For its part, Defence Estates is developing a contractor-led process known as prime contracting. The draft core conditions and summary guidance for the contract were unveiled at the Movement for Innovation conference in May and can be viewed at www.defence-estates.mod.uk.
Defence Estates maintains that it is applying partnering principles to the prime contracting framework. However, the industry has already expressed fears that the form simply offloads risk on to the contractor. Given all this, how far is the contract "Egan-compliant"? An Egan-compliant contract will probably contain at least the following features:
So how does the contract, and more specifically the conditions that apply to major stand-alone works, measure up? These can be found as schedule B to the prime contract document available on the Internet.
Much is made of the supply-chain management that the prime contractor is to undertake. This is the right approach and one also adopted by NHS Estates' Procure 21 initiative. Having said that, supply-chain management on the contracting side does not equal a partnering arrangement. There is nothing in the contract that indicates an acceptance of partnering principles in black and white: no partnering charter, let alone a contractual partnering arrangement. Why not?
The pricing model is based on something called a target cost incentive fee. This is stated to be an arrangement under which the parties share, on a predetermined basis, any excess or savings of actual costs. This risk/reward strategy is good. The emphasis on the early involvement of the contractor in the process is also commendable. This is to be achieved through an integrated project team that will consist of full-time members of the authority and, after contract award, the prime contractor and its supply chain become full members. I hope this means that the prime contractor has plenty of time to have a useful input into the construction process at its earliest stages and that its appointment will not take place too late in the process for any effective costs savings to be made.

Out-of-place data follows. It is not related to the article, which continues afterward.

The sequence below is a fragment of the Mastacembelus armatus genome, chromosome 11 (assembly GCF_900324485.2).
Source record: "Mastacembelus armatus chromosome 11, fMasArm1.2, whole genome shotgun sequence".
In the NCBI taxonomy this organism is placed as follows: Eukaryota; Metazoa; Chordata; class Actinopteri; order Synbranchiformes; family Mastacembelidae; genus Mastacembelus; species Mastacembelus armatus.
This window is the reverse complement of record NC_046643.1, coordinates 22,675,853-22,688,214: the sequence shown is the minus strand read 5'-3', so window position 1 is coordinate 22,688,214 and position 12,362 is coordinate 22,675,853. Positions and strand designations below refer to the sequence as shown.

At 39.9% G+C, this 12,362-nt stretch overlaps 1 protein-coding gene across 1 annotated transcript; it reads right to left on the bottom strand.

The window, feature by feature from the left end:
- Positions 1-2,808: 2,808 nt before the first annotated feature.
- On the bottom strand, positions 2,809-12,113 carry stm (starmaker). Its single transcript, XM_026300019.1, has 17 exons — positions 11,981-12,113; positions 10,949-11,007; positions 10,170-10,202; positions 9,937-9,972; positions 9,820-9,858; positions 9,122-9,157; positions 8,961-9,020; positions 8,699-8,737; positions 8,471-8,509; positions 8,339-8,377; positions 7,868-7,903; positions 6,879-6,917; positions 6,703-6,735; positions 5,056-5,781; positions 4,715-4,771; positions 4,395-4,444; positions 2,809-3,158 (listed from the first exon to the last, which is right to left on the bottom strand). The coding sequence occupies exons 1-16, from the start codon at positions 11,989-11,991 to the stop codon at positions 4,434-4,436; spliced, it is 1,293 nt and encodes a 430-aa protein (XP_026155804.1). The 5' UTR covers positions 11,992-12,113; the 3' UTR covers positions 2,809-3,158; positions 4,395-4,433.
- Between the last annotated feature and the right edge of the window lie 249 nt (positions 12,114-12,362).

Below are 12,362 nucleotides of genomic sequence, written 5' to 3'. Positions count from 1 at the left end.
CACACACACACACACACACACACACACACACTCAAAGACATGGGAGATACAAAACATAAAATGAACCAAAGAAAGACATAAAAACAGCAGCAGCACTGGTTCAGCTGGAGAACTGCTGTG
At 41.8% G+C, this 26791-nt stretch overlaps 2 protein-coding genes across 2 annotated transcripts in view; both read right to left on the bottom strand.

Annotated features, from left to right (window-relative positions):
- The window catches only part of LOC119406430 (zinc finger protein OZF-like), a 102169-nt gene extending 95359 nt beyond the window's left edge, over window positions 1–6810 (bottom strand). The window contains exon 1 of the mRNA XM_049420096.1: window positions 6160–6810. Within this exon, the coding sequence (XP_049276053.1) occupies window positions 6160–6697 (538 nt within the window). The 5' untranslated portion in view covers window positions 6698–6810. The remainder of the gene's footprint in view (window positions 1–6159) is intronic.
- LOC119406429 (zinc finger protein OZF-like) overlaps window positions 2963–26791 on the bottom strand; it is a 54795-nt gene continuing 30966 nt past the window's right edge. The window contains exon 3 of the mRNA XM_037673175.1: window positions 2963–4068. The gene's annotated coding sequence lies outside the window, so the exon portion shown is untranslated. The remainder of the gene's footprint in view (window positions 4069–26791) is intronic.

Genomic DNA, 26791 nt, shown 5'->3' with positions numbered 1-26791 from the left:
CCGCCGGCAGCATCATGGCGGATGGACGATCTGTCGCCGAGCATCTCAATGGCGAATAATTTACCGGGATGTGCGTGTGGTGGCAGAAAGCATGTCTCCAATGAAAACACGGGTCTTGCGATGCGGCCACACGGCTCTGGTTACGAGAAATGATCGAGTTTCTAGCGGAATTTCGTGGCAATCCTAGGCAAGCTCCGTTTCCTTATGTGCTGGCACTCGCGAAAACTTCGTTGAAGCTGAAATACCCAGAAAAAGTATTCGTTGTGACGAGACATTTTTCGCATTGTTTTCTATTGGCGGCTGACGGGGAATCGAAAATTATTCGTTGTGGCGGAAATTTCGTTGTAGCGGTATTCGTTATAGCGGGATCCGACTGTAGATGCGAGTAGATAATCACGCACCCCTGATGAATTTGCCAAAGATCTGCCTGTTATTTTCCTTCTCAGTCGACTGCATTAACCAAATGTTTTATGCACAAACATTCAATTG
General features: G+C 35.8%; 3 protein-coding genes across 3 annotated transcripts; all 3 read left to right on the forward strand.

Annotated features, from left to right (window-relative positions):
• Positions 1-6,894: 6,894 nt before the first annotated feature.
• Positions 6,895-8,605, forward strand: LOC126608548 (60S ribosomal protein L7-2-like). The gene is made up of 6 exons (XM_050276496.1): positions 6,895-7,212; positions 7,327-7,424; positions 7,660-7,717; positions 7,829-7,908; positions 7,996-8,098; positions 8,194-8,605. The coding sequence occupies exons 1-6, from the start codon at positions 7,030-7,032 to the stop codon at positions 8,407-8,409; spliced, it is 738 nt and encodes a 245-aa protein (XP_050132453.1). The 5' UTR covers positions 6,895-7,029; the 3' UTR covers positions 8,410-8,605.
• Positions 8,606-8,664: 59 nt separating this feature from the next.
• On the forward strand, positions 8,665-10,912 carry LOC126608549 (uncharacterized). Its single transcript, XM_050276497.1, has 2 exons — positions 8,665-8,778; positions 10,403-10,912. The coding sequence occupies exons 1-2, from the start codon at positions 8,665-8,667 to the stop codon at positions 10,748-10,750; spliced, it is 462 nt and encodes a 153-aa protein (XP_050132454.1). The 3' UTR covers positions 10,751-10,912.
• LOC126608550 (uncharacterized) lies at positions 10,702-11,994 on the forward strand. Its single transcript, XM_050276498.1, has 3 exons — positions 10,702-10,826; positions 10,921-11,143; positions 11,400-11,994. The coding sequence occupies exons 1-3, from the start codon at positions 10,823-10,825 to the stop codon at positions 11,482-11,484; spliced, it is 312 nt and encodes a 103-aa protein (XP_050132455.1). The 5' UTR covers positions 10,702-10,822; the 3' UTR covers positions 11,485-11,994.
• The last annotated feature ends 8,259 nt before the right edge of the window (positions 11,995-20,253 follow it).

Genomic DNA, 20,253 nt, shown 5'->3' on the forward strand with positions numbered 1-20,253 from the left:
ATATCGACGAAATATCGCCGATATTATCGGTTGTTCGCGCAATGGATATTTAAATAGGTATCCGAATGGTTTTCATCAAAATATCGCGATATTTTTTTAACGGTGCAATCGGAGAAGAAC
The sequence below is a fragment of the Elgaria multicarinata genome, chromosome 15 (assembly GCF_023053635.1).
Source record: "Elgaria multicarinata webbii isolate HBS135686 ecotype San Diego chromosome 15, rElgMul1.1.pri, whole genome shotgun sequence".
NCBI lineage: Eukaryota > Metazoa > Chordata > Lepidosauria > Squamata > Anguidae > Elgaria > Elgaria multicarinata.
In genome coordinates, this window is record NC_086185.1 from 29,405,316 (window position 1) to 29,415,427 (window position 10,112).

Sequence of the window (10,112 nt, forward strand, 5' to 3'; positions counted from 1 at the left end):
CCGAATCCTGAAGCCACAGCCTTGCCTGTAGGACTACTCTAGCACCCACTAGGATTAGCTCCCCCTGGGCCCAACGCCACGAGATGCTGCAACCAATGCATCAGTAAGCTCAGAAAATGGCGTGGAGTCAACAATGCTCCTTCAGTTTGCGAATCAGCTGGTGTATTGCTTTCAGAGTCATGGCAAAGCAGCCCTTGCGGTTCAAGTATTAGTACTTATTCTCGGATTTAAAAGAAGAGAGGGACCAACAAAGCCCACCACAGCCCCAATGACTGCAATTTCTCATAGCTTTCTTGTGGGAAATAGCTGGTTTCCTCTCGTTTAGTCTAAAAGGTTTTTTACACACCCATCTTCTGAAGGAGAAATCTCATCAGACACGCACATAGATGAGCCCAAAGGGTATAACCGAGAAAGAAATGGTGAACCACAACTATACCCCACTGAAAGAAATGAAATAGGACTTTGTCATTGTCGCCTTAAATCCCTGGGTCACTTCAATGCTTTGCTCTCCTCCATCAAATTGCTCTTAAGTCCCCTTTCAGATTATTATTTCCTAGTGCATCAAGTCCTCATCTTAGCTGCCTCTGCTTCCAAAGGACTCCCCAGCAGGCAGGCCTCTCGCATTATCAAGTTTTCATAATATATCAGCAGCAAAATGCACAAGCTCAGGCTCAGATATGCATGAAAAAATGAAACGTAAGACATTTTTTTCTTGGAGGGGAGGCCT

There does not seem to be any mention of the use of meetings as early warning mechanisms (as in the Engineering and Construction Contract) or as a way of keeping a watching brief on the project generally (as in GC/Works/1). This is a pity. It may be that detailed provisions regarding meetings have yet to be fully drafted and that they do not figure in the core conditions at present. The change procedures set out in clause 6 of the contract, with the emphasis on agreed quotations, mirror the developments in contracts such as the ECC, GC/Works/1 and the amendments to the JCT.
The dispute resolution mechanism is set out in schedule 1. This involves a dispute review board that may recommend two consensual dispute resolution options – mediation or conciliation – or two non-consensual options – expert determination or arbitration. If the parties are not prepared to agree to mediation or conciliation, the board can make a binding decision as to whether the dispute is to be resolved by expert determination or arbitration. Although no member of the board can sit as a mediator or conciliator, a member may be "single expert" and it appears that, if arbitration is chosen, the board itself becomes the arbitral tribunal.
This whole process appears to me to be rather ponderous. Why is the board taking all of these decisions? Can the parties themselves not agree on whether they wish to mediate or conciliate and, in the absence of that, whether they wish to have an expert determination or go to arbitration? A multistage dispute resolution process with options for mediation or conciliation would, it seems to me, achieve much the same ends. What happens if the parties disagree with the board's recommendations? It appears that they do not have any recourse to the court. Might this contravene article 6 of the Human Rights Act? And what about adjudication? After all, this is a construction contract. Why not include, for the sake of clarity, provisions dealing with adjudication? In any event, there is a rather confusing reference in clause 5.2 to the "adjudication process" and to the decision made by the "adjudicator", both in the context of expert determination.
It might be an idea to change the terminology here so as to avoid further confusion (on my part at least).
These are evolving documents and not by any means fully drafted but in terms of their Egan compliance, they score on some points but miss on others. Risk allocation needs to be addressed. It would be heartening to see some more extensive partnering arrangements, particularly if that is a stated aim of the contract, and the dispute resolution procedure could do with a review.
What’s in the prime contract draft?
Simon Lewis is a partner at solicitor Dickinson Dees in Newcastle upon Tyne